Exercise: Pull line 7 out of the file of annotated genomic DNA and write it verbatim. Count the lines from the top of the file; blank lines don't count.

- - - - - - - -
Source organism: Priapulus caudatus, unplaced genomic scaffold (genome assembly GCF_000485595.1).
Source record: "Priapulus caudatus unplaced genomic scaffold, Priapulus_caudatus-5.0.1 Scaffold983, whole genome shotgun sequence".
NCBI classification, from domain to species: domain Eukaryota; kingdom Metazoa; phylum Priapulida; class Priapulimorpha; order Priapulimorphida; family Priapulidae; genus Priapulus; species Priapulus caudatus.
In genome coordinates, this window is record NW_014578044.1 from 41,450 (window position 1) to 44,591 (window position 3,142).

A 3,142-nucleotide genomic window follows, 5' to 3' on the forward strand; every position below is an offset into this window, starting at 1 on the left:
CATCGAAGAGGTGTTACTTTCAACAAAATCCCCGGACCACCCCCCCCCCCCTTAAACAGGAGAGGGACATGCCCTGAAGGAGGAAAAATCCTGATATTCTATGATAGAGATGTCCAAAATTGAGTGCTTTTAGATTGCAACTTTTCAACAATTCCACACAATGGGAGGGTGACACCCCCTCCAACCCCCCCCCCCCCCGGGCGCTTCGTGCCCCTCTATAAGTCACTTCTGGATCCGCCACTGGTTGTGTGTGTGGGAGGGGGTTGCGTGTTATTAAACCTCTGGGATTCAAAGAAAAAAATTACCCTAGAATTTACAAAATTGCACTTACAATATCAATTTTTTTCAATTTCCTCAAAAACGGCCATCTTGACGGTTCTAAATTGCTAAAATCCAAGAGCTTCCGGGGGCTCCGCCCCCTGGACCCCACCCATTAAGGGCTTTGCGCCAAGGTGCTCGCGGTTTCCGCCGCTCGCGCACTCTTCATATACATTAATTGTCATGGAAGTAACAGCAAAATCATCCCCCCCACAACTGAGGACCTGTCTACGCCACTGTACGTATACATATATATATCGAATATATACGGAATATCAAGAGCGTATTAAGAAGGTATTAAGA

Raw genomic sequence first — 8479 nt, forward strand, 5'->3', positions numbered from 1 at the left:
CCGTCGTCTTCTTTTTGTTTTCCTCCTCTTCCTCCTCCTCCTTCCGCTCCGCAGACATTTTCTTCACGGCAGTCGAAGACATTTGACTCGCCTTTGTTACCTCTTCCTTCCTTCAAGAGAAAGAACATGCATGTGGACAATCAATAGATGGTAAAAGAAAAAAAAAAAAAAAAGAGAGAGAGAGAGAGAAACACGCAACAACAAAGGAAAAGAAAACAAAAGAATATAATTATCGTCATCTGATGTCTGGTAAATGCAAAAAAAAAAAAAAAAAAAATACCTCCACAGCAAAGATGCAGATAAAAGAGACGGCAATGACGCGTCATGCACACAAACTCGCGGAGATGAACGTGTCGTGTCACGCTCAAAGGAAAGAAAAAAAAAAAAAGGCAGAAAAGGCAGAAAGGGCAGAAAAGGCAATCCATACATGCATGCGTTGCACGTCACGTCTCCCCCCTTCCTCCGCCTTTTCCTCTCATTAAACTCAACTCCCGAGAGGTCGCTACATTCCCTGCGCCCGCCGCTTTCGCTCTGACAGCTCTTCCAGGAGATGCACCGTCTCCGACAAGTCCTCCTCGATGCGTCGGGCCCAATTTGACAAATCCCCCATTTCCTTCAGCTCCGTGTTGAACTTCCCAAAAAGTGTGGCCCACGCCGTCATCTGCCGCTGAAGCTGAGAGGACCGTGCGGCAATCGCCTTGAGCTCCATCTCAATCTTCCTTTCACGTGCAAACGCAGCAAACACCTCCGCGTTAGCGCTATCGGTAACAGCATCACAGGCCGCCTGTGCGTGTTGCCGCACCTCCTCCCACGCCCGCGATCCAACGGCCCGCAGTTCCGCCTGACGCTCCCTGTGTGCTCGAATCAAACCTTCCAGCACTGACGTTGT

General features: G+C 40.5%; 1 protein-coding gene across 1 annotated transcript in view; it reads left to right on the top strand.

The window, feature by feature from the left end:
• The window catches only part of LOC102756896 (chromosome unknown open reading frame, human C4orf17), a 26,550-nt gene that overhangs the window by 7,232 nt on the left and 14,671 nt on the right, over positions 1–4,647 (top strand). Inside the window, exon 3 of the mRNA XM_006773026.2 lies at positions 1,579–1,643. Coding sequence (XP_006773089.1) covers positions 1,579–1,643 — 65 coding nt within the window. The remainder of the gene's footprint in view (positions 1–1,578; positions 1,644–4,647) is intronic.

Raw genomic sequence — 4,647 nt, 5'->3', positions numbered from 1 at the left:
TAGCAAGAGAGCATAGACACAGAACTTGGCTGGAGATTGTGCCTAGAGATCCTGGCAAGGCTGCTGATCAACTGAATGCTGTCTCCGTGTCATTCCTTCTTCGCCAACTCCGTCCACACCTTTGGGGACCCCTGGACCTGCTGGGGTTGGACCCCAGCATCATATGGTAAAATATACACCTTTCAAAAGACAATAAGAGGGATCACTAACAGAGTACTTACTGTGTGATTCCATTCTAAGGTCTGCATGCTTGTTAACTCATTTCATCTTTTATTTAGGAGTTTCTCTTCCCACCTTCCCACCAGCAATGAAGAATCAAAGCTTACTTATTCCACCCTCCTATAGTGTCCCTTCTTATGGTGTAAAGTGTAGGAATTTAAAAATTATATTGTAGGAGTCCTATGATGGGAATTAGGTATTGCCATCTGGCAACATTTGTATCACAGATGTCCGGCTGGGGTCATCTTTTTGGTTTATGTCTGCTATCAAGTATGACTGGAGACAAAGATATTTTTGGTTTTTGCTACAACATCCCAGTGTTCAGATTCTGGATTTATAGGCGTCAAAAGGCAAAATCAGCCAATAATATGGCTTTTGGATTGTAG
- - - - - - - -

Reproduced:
Raw genomic sequence first — 8479 nt, forward strand, 5'->3', positions numbered from 1 at the left: